Technology for Good is Inspiring Kids Across Maker Education
- May 19, 2020
- Anthony Bowie
By Michael Hurley
This past December in a packed auditorium at Peck Elementary School on Chicago’s southwest side, a caped crusader stood before several hundred 3rd and 4th grade students and asked, “What is your superpower?” She said that hers was the ability to create a hand for a person with a limb difference using her 3D printer. Shortly after, an excited 9-year-old girl stood up and asked, “Can I help make a difference in someone’s life too?”
Peck Elementary School recently became one of only a few dozen certified STEM schools in the Chicago Public School system (CPS). The school has a supportive administration who created two full-time STEM teacher positions, they invested in tools and technology, and they built two makerspaces where all their students spend at least a few hours per week. To kick off Computer Science Week this year, they planned an event with the help of my company, BitSpace, a Chicago-based company specializing in Maker Education programs for students and educators, and e-NABLE, a non-profit organization of volunteers who use their 3D printers to make free and low-cost prosthetic devices. The superhero presenter was Jen Owens, the co-founder of e-NABLE and owner and creator of enablingthefuture.org , a website dedicated to sharing the open-source designs and stories from a global community of e-NABLE volunteers. That day, the students at Peck learned about e-NABLE, what a limb difference is, and how to assemble their own 3D printed prosthetic hand devices in a series of workshops.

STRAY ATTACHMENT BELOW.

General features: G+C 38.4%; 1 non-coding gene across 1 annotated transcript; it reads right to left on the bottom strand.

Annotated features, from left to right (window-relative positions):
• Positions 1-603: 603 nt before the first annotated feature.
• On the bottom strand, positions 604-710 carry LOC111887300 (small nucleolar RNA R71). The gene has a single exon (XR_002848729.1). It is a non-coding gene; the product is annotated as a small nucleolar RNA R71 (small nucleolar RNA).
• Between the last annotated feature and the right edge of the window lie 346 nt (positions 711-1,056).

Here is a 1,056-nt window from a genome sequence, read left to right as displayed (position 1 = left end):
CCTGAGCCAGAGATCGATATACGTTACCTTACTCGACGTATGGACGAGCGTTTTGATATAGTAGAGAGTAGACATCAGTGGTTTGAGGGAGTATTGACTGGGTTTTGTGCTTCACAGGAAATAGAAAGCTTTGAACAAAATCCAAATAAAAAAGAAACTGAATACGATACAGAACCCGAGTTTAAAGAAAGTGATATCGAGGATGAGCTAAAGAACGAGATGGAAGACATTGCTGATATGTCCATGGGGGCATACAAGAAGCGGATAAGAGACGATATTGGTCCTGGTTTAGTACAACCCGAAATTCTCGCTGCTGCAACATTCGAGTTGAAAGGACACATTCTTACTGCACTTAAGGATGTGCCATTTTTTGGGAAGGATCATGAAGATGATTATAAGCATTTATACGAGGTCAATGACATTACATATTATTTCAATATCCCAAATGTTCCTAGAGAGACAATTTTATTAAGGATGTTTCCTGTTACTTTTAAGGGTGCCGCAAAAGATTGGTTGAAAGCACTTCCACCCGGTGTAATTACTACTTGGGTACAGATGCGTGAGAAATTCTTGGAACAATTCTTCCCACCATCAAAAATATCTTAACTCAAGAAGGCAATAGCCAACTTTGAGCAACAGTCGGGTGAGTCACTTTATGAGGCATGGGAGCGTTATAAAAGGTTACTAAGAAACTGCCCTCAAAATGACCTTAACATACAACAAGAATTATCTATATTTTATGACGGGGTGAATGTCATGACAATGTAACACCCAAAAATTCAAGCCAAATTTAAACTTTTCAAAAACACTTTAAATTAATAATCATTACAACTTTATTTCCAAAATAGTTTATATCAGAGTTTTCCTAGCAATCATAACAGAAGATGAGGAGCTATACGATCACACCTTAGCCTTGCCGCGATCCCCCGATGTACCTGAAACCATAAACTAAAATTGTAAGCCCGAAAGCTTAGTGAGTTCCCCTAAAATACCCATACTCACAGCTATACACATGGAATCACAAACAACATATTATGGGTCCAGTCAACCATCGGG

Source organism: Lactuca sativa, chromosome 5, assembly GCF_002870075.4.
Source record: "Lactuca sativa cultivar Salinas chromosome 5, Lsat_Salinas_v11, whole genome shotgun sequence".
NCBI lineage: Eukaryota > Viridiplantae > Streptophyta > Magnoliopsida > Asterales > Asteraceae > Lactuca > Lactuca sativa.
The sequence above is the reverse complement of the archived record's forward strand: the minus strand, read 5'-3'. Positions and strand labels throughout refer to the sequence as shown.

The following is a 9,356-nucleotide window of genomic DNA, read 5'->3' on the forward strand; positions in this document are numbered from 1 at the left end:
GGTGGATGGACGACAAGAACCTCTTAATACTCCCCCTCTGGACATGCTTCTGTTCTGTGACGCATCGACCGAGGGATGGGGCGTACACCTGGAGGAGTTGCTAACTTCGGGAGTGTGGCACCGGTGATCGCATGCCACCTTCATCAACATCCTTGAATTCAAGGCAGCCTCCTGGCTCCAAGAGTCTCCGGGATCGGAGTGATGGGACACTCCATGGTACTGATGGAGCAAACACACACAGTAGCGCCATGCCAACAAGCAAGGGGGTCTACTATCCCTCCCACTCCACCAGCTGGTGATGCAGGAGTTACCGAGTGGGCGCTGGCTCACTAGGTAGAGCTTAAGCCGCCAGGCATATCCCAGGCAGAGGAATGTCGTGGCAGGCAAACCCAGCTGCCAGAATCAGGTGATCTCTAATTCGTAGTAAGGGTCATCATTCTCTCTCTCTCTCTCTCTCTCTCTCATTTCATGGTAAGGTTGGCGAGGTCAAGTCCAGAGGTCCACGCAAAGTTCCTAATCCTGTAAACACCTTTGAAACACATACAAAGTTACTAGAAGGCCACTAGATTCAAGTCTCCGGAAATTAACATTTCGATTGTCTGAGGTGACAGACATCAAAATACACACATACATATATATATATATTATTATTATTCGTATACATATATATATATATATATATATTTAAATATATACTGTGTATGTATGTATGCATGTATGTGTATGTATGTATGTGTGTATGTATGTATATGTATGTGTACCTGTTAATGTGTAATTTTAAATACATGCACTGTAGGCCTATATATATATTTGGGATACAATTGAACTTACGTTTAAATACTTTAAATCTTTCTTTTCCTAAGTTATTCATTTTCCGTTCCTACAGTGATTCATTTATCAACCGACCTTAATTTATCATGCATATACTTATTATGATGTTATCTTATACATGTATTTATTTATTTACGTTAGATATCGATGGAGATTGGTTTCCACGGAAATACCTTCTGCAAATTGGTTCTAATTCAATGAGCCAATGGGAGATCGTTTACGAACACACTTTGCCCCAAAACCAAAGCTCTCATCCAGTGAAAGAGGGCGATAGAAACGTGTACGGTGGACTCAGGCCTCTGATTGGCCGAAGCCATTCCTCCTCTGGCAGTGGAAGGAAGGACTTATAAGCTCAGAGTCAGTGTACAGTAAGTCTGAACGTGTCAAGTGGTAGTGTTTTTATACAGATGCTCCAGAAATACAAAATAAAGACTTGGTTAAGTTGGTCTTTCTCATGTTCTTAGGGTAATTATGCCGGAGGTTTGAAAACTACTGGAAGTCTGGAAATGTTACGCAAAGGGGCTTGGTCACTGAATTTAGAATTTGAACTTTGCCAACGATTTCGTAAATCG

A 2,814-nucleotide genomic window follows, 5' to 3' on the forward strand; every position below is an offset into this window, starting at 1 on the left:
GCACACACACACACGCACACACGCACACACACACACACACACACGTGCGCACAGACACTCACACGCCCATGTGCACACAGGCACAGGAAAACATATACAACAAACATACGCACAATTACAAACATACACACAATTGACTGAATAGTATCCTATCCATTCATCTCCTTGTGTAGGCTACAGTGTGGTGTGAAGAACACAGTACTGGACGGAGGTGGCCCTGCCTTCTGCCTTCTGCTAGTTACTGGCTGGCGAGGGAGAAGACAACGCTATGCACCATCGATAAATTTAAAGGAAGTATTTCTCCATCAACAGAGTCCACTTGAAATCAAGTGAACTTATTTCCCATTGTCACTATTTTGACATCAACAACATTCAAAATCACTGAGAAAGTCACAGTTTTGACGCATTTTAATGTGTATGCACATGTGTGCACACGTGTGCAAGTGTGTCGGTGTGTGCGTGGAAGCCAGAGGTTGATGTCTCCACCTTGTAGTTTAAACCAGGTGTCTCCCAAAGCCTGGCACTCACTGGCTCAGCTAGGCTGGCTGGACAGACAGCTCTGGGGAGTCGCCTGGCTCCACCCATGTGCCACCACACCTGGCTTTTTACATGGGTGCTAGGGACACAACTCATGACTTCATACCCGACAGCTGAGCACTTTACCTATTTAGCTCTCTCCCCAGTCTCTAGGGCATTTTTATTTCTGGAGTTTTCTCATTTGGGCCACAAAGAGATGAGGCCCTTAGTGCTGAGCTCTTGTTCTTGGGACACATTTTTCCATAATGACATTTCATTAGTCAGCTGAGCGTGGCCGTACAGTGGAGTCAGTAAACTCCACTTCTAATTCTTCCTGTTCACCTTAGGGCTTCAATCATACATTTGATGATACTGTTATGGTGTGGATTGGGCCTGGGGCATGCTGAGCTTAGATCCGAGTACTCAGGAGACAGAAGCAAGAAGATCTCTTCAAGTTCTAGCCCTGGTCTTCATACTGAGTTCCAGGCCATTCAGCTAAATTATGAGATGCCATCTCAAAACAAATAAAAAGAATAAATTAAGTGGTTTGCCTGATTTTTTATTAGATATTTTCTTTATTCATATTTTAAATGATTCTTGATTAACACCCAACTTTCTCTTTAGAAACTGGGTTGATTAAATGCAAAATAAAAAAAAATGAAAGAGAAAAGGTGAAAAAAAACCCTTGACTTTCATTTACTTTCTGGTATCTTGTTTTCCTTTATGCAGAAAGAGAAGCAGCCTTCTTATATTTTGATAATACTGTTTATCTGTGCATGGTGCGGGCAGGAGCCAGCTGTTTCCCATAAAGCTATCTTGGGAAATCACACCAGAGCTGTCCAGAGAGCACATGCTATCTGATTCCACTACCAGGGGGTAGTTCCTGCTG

There are countless stories from e-NABLE, as well as other organizations, companies, and individuals who are using technology for good–to change someone’s life for the better or to contribute to society as a whole. So how do we inspire kids to make connections from what they’re learning in school to solving real-world problems?
First, let’s take a moment to acknowledge the growth of the Maker Movement over the last 20 years. According to Make magazine, in 2006, about 22,000 people attended Maker Faires around the world, and in 2017, that number increased to 1.6 million. The Internet has made information accessible to hundreds of millions of people. In the U.S., around 90% of households own a computer, and more than 80% have Internet access. MakerBot introduced a desktop 3D printer in 2009, and the market for 3D printing globally is now over $11 billion. More than 30 million units of the Raspberry Pi have been sold since its introduction in 2012. Companies such as Etsy (launched in 2005), Kickstarter, and Square (both launched in 2009) have allowed makers to create their own business. The Maker Movement has led recent efforts to make lightning fast innovations in response to the COVID-19 crisis.